Sunday, May 08, 2016

Evidence of NeoProterozoic Supercontinent Rodinia's Breakup From Madagascar

A-type stratoid granites of Madagascar revisited: age, source and links with the breakup of Rodinia


Nédélec et al


The stratoid granites of Madagascar are sheet-like granite sills emplaced conformably to the schistosity of the Antananarivo and Ikalamavony domains of the Precambrian basement. Most of them are fine-grained rocks with A-type affinities. They belong to two different plutonic suites: the Kiangara Suite north of Antananarivo and the Imorona-Itsindro suite recognized in the whole central Madagascar. Stratoid granites are everywhere characterized by the same structural pattern evidencing two deformation events. The first event (D1 characterized by foliations mildly dipping to the west and lineations trending WSW) was coeval with synkinematic magma emplacement. The second one, responsible for local reworking in ductile conditions, is regarded as the result of Late Pan-African transcurrent tectonics along N-S striking shear zones. New in situ U-Pb zircon dating from both suites yields similar results evidencing two group of ages: upper intercept ages of 790-780 Ma regarded as crystallization ages, and younger ages of ca. 555 Ma corresponding to a metamorphic overprint. These new data suggest that both plutonic suites in central Madagascar were emplaced at 790-780 Ma. New Sm-Nd isotopic data from the Kiangara Suite support the existence of two granite groups. The first group has εNd(t) at -15 and is likely derived from partial melting of the Late Archaean crust. The second group made of granites with a more pronounced A-type nature and comagmatic syenites has εNd(t) at -12 evidencing the contribution of mantle melts. Mafic enclaves with εNd(t) ranging from -5 to -11 encompass the Nd isotopic signature of coeval Itsindro gabbros, which are regarded as derived from a subcontinental lithospheric mantle source. The interpretation of both structural and isotopic data is consistent with crustal thinning and extension during a Cryogenian Rodinia rifting stage at 790-780 Ma, that left a major imprint in central Madagascar. Separation from a conjugage margin represented by the North China craton is suggested. The Pan-African influence is limited to reheating, tectonic reworking and fluid transfer in the vicinity of Late-Neoproterozoic (∼550 Ma) shear zones.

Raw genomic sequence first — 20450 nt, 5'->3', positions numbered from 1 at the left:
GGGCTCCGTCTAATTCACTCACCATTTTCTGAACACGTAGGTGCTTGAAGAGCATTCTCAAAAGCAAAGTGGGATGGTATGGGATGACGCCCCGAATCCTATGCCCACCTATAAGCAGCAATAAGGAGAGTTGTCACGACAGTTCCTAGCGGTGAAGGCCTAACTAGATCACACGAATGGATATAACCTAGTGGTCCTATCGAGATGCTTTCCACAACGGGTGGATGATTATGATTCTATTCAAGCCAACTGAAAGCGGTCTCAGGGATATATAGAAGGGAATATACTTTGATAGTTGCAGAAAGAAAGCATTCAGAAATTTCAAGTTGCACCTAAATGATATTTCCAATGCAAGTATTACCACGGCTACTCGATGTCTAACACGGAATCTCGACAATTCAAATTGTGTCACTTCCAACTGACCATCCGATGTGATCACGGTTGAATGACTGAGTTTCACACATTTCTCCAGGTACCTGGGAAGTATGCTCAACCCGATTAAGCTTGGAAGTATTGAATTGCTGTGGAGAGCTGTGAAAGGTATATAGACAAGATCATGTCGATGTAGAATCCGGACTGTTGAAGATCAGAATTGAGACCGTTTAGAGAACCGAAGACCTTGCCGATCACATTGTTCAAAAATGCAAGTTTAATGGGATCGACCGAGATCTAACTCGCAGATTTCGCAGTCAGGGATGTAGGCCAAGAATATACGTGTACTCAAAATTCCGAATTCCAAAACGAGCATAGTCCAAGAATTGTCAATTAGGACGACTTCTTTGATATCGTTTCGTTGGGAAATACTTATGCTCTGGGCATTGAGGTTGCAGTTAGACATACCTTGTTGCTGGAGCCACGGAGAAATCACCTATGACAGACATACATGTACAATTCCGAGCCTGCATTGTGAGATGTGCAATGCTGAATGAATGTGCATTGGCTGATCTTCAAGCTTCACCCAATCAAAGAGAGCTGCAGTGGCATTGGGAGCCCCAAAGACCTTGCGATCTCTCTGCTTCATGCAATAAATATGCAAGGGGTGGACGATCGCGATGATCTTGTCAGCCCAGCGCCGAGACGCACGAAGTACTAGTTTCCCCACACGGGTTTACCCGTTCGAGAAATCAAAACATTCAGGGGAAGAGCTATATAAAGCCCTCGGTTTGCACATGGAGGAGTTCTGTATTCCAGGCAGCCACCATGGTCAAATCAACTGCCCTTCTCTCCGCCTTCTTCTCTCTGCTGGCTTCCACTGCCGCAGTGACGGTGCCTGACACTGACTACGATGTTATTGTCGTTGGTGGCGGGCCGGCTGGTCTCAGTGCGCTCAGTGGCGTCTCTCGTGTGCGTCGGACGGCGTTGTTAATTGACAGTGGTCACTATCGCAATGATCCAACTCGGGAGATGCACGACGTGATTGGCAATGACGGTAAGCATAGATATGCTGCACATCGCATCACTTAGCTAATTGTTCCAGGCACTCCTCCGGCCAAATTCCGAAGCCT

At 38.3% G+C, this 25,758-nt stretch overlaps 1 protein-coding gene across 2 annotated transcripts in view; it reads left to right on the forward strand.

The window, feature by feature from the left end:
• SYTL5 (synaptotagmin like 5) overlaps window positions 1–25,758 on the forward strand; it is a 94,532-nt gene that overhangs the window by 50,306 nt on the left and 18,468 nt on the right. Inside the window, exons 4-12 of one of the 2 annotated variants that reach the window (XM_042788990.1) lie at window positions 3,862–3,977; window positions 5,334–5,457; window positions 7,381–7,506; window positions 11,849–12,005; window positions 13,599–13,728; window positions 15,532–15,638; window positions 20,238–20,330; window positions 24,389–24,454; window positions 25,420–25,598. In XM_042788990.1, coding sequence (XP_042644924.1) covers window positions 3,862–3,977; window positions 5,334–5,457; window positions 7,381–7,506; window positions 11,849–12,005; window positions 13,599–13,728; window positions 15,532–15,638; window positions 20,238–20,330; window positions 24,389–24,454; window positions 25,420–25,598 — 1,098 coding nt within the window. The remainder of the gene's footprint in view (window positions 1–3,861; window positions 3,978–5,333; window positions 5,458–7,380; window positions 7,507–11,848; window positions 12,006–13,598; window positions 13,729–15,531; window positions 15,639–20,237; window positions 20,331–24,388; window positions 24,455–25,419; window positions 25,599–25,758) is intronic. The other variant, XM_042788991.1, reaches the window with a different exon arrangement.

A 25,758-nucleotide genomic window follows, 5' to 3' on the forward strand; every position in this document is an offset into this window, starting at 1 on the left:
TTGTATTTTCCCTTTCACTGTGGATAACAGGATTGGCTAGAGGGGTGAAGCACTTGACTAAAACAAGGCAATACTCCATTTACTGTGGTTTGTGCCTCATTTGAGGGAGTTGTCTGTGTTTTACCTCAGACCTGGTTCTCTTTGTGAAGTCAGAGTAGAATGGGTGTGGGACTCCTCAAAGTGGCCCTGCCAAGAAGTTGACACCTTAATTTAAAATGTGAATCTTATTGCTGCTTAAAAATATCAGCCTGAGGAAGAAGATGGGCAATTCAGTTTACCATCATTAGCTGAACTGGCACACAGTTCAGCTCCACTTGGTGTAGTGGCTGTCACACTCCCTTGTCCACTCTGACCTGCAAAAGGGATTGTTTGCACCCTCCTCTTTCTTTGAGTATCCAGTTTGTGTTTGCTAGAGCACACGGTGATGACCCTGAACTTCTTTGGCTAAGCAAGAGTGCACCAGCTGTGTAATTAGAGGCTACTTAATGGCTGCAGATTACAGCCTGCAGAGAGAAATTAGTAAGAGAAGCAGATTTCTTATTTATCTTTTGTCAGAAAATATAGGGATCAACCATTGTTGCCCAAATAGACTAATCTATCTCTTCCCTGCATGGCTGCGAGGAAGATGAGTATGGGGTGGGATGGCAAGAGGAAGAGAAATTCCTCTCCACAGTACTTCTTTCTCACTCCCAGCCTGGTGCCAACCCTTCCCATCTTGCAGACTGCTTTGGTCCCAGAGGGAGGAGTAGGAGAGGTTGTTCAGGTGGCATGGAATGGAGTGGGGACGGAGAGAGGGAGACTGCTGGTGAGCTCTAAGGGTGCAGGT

No comments: